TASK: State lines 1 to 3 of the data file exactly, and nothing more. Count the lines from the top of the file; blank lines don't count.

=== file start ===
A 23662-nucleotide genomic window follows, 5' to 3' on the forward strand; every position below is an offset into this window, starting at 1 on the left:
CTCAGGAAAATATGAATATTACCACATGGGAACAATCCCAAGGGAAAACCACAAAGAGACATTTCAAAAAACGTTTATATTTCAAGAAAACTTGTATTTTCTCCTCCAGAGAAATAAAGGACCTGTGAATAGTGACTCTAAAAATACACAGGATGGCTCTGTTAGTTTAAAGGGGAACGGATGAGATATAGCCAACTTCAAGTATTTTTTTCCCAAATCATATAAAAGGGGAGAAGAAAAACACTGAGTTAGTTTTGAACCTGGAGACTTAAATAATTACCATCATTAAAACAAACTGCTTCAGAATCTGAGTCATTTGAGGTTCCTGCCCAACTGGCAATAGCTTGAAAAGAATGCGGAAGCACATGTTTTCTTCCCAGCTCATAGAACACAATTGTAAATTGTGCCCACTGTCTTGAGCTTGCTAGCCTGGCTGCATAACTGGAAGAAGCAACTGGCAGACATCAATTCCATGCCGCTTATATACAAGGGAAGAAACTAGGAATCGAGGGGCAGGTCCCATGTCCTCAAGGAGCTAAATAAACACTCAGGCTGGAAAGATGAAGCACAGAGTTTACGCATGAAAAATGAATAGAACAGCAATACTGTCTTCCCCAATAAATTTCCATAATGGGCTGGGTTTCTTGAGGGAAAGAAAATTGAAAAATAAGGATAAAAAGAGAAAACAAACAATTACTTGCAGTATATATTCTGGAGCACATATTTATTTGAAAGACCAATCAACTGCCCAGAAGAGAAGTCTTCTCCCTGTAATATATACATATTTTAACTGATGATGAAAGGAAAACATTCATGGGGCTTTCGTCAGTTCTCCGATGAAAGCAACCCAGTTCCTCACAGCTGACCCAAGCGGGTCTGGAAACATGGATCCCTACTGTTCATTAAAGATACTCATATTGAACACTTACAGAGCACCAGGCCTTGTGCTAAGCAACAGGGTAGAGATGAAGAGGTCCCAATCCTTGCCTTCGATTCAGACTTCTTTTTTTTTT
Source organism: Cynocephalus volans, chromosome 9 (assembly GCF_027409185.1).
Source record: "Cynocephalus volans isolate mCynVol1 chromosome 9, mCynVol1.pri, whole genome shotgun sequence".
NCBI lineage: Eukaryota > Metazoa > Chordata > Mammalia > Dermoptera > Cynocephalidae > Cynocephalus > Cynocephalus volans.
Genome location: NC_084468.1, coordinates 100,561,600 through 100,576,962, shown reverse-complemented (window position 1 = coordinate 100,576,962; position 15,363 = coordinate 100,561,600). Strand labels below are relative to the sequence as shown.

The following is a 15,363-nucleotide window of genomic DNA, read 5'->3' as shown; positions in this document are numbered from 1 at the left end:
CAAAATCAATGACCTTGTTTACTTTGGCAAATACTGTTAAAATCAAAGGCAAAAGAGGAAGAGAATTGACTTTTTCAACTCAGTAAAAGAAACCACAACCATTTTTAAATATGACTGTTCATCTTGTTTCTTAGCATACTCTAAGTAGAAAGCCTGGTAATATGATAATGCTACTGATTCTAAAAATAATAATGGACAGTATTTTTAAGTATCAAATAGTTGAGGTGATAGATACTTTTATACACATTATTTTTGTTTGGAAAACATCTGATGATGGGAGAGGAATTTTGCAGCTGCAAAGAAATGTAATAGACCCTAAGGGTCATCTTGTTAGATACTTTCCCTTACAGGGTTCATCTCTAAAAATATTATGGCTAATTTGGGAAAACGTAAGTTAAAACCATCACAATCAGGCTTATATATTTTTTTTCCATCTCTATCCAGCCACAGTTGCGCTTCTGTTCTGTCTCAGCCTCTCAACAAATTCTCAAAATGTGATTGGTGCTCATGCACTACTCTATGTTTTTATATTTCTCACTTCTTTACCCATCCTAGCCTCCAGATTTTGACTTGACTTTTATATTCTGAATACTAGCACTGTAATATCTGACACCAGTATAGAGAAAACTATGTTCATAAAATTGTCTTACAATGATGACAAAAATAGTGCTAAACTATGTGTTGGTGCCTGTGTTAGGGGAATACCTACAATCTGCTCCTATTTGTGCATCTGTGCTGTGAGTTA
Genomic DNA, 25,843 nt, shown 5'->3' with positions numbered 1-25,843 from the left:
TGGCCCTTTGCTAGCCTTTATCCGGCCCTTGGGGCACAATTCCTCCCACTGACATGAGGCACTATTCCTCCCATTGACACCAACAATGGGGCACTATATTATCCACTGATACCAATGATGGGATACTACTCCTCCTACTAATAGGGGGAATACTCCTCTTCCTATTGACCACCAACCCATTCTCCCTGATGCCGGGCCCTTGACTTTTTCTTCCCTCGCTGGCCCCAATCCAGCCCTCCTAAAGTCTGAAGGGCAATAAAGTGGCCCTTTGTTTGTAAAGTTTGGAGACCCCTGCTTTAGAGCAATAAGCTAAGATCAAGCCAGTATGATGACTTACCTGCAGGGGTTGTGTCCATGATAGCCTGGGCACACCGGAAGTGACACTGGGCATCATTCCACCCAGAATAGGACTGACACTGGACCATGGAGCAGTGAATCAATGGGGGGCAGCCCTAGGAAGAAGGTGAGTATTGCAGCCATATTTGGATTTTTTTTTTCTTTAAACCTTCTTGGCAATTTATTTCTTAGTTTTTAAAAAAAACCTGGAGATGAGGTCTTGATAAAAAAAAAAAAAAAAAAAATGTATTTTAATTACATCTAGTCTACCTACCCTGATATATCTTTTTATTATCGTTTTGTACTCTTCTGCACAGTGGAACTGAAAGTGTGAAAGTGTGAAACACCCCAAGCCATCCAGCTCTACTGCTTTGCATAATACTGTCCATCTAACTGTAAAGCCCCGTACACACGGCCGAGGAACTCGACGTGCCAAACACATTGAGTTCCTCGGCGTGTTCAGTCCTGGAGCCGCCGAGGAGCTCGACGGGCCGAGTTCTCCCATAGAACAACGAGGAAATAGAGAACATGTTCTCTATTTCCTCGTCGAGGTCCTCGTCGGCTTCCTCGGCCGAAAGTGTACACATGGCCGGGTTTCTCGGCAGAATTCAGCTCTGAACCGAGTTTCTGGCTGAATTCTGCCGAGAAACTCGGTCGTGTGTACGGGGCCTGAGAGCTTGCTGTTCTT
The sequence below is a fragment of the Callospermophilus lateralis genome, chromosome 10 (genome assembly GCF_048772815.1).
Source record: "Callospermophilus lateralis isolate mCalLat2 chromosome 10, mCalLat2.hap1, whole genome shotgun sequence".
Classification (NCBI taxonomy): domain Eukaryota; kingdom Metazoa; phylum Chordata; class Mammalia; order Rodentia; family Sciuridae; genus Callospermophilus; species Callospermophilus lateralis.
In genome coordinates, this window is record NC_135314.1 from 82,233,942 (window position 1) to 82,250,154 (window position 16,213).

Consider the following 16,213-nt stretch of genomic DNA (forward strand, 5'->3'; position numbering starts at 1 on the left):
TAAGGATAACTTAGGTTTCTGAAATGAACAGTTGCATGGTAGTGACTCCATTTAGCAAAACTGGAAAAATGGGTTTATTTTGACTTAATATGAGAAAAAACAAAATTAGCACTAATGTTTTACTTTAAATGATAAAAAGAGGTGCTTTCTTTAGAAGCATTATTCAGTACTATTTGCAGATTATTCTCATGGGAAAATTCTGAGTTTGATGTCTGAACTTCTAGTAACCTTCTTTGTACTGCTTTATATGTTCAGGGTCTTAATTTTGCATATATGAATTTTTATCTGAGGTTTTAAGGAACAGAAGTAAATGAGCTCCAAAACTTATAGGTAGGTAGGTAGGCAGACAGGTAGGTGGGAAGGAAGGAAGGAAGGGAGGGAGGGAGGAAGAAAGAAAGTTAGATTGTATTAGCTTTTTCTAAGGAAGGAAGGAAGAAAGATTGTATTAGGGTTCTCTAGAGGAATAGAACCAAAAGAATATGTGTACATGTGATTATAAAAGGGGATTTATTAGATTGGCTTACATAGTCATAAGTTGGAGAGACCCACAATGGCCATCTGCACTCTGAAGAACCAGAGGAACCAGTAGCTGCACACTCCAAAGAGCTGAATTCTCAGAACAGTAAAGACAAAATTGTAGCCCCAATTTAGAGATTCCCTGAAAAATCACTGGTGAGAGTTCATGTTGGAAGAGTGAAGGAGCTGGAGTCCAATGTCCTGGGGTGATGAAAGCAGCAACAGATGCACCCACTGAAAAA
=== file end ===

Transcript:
A 23662-nucleotide genomic window follows, 5' to 3' on the forward strand; every position below is an offset into this window, starting at 1 on the left:
CTCAGGAAAATATGAATATTACCACATGGGAACAATCCCAAGGGAAAACCACAAAGAGACATTTCAAAAAACGTTTATATTTCAAGAAAACTTGTATTTTCTCCTCCAGAGAAATAAAGGACCTGTGAATAGTGACTCTAAAAATACACAGGATGGCTCTGTTAGTTTAAAGGGGAACGGATGAGATATAGCCAACTTCAAGTATTTTTTTCCCAAATCATATAAAAGGGGAGAAGAAAAACACTGAGTTAGTTTTGAACCTGGAGACTTAAATAATTACCATCATTAAAACAAACTGCTTCAGAATCTGAGTCATTTGAGGTTCCTGCCCAACTGGCAATAGCTTGAAAAGAATGCGGAAGCACATGTTTTCTTCCCAGCTCATAGAACACAATTGTAAATTGTGCCCACTGTCTTGAGCTTGCTAGCCTGGCTGCATAACTGGAAGAAGCAACTGGCAGACATCAATTCCATGCCGCTTATATACAAGGGAAGAAACTAGGAATCGAGGGGCAGGTCCCATGTCCTCAAGGAGCTAAATAAACACTCAGGCTGGAAAGATGAAGCACAGAGTTTACGCATGAAAAATGAATAGAACAGCAATACTGTCTTCCCCAATAAATTTCCATAATGGGCTGGGTTTCTTGAGGGAAAGAAAATTGAAAAATAAGGATAAAAAGAGAAAACAAACAATTACTTGCAGTATATATTCTGGAGCACATATTTATTTGAAAGACCAATCAACTGCCCAGAAGAGAAGTCTTCTCCCTGTAATATATACATATTTTAACTGATGATGAAAGGAAAACATTCATGGGGCTTTCGTCAGTTCTCCGATGAAAGCAACCCAGTTCCTCACAGCTGACCCAAGCGGGTCTGGAAACATGGATCCCTACTGTTCATTAAAGATACTCATATTGAACACTTACAGAGCACCAGGCCTTGTGCTAAGCAACAGGGTAGAGATGAAGAGGTCCCAATCCTTGCCTTCGATTCAGACTTCTTTTTTTTTT
Source organism: Cynocephalus volans, chromosome 9 (assembly GCF_027409185.1).